Some ETA 7750 Favorites

ETA 2892-A2: The Upper Class Automatic

Size: D 25.6 mm, H 3.6 mm
Specs: Automatic, 21 Jewel, 42h Power Reserve
Special Features: Incabloc Shock Protection, Etachron Regulator, Stone Lever Escapement, Quickset Date
Clones: Soprod A10, Valanvron VAL-92, Sea-Gull 1812

ETA 2892 A2The 2892-A2 was designed as a premium alternative to the venerable 2824. Both the 2824 and 2892 are similar in design, with the 2892 being about 30% thinner.

So what’s the difference? The 2892 is widely considered a more efficient movement, fitted with top-quality components and better finishing. With that, it generally achieves better accuracy than the 2824. This movement is widely used by brands such as Omega, Breitling, and IWC as the engine for their high-end time-pieces.

Still, many luxury watch brands have been criticized for using ETA movements in high-end pieces. Companies like Tudor and Panerai are well known for charging astronomical prices for their ETA-powered watches, the price you pay for prestige and heritage, I suppose.


Some ETA 2892-A2 Favorites

ETA 2801-2: The Handwinder

Size: D 25.6 mm, H 3.35 mm
Specs: Manual Wind, 17 Jewel, 46h Power Reserve
Special Features: Incabloc Shock Protection, Stone Lever Escapement, Yoke Winding System
Clones: None

ETA 2804-2Although not nearly as popular as the automatic movements developed by ETA, the 2801 fills a particular niche. Lacking a rotor assembly and date, this 17-jewel movement is significantly thinner than it’s automatic counterparts. This gives it an advantage for manufactures looking to create an exceptionally thin profile, and works well in many dress watches.

Variants of the 2801 can also be found in some notable tool watches, particularly the 2804-2 – which is basically the 2801 with the addition of a date complication. You can find this movement in the Hamiliton Khaki Field line – a watch we’ve previously reviewed.


Some ETA 2801 Favorites

  • Meistersinger N03

    Meistersinger N03
    n/a

  • Hamilton Khaki Field Mechanical

    Hamilton Khaki Field Mechanical
    $284.40

  • Laco Dortmund 1925

    Laco Dortmund 1925
    $935.00

Wrapping Up

Despite being a massive corporate conglomerate of anti-competitive capitalists, ETA is not evil. Through dozens of acquisitions and mergers, ETA has consolidated and streamlined 150 years of watchmaking innovation. Today, 75% of the Swiss watch-making industry is dependent on these ubiquitous engines.

As Swatch begins limiting the distribution of it’s movements to companies outside the Swatch umbrella, we will start to see Boutique watch brands incorporating movements from Sellita and Miyota instead. In fact, it’s already started to happen. Whether this will have a large impact on the quality and longevity of these lesser known brands has yet to be seen.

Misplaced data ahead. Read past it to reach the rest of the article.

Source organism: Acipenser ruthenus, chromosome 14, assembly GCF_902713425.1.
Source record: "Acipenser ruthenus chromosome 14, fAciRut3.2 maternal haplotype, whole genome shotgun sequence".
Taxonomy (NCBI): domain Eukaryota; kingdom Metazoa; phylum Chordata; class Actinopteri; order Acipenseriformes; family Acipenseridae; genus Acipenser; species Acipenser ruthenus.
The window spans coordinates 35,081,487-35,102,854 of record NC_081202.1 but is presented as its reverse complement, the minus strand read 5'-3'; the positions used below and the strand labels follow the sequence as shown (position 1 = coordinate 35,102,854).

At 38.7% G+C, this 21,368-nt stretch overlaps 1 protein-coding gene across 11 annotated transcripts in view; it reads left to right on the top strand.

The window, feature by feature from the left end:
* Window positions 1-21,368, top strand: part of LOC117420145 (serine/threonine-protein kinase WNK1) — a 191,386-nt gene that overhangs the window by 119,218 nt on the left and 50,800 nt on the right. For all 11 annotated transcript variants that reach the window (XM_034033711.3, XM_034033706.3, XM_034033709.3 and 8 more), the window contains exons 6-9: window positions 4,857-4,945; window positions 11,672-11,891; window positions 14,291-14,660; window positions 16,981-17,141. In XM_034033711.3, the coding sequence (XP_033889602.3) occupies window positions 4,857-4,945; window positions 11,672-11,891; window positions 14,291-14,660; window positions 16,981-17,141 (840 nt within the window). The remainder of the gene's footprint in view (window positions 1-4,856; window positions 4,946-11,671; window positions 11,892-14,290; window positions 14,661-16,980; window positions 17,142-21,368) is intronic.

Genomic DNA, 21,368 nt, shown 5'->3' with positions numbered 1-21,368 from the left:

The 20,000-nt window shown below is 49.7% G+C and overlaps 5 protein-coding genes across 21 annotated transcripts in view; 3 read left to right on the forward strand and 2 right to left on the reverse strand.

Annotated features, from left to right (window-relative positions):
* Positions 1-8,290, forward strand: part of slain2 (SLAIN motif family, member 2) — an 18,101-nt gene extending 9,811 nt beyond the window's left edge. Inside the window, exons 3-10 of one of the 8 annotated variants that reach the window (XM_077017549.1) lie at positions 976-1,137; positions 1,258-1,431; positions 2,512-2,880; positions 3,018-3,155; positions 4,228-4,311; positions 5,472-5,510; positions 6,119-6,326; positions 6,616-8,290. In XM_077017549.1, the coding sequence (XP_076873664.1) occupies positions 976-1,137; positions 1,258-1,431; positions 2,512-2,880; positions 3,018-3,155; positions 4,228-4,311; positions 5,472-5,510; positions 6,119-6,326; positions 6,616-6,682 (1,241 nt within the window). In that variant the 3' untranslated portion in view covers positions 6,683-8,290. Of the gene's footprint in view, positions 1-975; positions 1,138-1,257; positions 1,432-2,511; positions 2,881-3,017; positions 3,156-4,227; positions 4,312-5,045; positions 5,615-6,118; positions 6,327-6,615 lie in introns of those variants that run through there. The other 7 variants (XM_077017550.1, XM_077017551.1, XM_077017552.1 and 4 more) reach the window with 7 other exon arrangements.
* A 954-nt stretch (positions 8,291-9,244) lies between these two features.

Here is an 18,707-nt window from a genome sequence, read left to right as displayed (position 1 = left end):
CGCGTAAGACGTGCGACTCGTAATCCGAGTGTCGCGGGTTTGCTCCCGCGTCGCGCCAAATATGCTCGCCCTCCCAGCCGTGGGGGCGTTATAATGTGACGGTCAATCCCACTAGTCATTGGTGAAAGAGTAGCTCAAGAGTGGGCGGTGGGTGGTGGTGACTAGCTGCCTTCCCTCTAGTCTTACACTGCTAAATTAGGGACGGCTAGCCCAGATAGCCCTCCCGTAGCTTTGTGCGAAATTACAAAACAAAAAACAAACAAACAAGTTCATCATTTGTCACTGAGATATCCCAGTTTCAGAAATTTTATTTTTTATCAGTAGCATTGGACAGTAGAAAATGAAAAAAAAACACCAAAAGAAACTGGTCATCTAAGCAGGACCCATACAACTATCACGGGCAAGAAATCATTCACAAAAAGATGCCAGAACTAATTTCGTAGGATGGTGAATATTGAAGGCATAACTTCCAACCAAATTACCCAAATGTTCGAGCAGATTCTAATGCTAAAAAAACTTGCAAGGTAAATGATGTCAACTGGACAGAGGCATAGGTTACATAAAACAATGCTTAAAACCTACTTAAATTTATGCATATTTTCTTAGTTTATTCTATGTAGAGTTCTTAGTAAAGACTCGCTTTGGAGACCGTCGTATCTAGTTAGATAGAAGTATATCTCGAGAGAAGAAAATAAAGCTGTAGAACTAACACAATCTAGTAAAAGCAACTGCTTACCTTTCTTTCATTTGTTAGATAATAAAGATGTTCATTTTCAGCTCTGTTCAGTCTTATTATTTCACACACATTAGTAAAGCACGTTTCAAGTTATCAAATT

Either way, ETA wins. And as ETA movements begin to become more limited in production, the value of watches containing this movement will begin to command a premium.

So what side do you fall on: Evil Swatch-Owned Cartel or Cornerstone of the Luxury Watch Industry?


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About the Author
Mike Johnson

Mike Johnson

Mike Johnson is the managing editor and primary contributor to 60clicks.com. Born into a military family as the son of US Navy pilot, Mike spent many of his formative years studying Computer Science and User Experience Design. When not obsessing over watches, Mike spends time hiking, traveling, and spending time with his family in Phoenix, Arizona.


Comments 5

  1. Jose

    Hi there,
    Thank you for the information it really is educational
    But I still have a question is:

    ETA 2892-A2 patent has expired?
    If anyone tries to clone the exact movement an only change its name and logo they will not get into trouble?

    1. Mike Johnson Post
      Author
      Mike Johnson

      Hey Jose — Patent protection on some of these movements is dubious at best… many of the original designs were created by international companies that are long defunct. On top of that, small components of the original design can be modified to get around patent protection. In other words, the patent is practically indefensible.

      Clones of the 2892 already exist — but since the 2892 is a high-end movement (with high-end finishing), placing these clones in high-end watches doesn’t really make sense… why not just use a 2824 clone instead?

      1. Oscar Salonius

        2892 is significantly smaller than 2824, so that’s a common reason for using it instead of 2824. Also worth pointing out that Soprod A10 is not a clone of 2892 – they’re mechanically totally different watches (Soprod A10 looks like a Seiko 4L25 though, probably Soprod bought the license and/or tooling from Seiko). However, Soprod A10 intentionally is designed to have the exact same dimensions as the ETA 2892 in order to give companies the option of replacing the ETA with the Soprod as availability of the ETA movements gets worse.

        1. Mike Johnson Post
          Author